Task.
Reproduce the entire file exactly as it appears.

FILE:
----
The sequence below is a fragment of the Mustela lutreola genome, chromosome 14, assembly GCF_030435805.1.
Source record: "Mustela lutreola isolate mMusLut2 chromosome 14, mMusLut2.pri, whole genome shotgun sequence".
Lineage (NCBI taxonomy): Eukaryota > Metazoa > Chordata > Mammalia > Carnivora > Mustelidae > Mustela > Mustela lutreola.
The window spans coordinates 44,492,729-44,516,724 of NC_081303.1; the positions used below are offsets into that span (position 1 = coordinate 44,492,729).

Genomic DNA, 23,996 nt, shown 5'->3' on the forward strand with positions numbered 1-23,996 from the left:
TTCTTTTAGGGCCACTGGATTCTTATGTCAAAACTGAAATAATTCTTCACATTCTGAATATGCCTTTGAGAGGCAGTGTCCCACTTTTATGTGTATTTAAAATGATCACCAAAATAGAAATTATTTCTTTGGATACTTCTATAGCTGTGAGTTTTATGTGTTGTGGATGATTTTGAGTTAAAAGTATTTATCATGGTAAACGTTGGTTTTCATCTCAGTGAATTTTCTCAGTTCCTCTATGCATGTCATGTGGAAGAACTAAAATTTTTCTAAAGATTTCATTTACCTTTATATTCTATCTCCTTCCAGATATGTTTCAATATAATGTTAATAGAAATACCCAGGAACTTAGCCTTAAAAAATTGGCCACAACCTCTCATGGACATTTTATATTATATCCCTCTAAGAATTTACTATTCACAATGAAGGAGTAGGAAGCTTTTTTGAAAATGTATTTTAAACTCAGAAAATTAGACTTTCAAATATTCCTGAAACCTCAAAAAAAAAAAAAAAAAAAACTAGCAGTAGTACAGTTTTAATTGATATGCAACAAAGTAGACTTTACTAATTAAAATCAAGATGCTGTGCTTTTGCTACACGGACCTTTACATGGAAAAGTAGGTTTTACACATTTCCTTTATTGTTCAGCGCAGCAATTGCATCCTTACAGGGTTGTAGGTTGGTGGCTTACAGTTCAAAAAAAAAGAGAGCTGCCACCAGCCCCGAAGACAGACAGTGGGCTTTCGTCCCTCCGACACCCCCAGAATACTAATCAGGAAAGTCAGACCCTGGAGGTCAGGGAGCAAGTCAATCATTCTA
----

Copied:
The sequence below is a fragment of the Mustela lutreola genome, chromosome 14, assembly GCF_030435805.1.
Source record: "Mustela lutreola isolate mMusLut2 chromosome 14, mMusLut2.pri, whole genome shotgun sequence".
Lineage (NCBI taxonomy): Eukaryota > Metazoa > Chordata > Mammalia > Carnivora > Mustelidae > Mustela > Mustela lutreola.
The window spans coordinates 44,492,729-44,516,724 of NC_081303.1; the positions used below are offsets into that span (position 1 = coordinate 44,492,729).

Genomic DNA, 23,996 nt, shown 5'->3' on the forward strand with positions numbered 1-23,996 from the left:
TTCTTTTAGGGCCACTGGATTCTTATGTCAAAACTGAAATAATTCTTCACATTCTGAATATGCCTTTGAGAGGCAGTGTCCCACTTTTATGTGTATTTAAAATGATCACCAAAATAGAAATTATTTCTTTGGATACTTCTATAGCTGTGAGTTTTATGTGTTGTGGATGATTTTGAGTTAAAAGTATTTATCATGGTAAACGTTGGTTTTCATCTCAGTGAATTTTCTCAGTTCCTCTATGCATGTCATGTGGAAGAACTAAAATTTTTCTAAAGATTTCATTTACCTTTATATTCTATCTCCTTCCAGATATGTTTCAATATAATGTTAATAGAAATACCCAGGAACTTAGCCTTAAAAAATTGGCCACAACCTCTCATGGACATTTTATATTATATCCCTCTAAGAATTTACTATTCACAATGAAGGAGTAGGAAGCTTTTTTGAAAATGTATTTTAAACTCAGAAAATTAGACTTTCAAATATTCCTGAAACCTCAAAAAAAAAAAAAAAAAAAACTAGCAGTAGTACAGTTTTAATTGATATGCAACAAAGTAGACTTTACTAATTAAAATCAAGATGCTGTGCTTTTGCTACACGGACCTTTACATGGAAAAGTAGGTTTTACACATTTCCTTTATTGTTCAGCGCAGCAATTGCATCCTTACAGGGTTGTAGGTTGGTGGCTTACAGTTCAAAAAAAAAGAGAGCTGCCACCAGCCCCGAAGACAGACAGTGGGCTTTCGTCCCTCCGACACCCCCAGAATACTAATCAGGAAAGTCAGACCCTGGAGGTCAGGGAGCAAGTCAATCATTCTA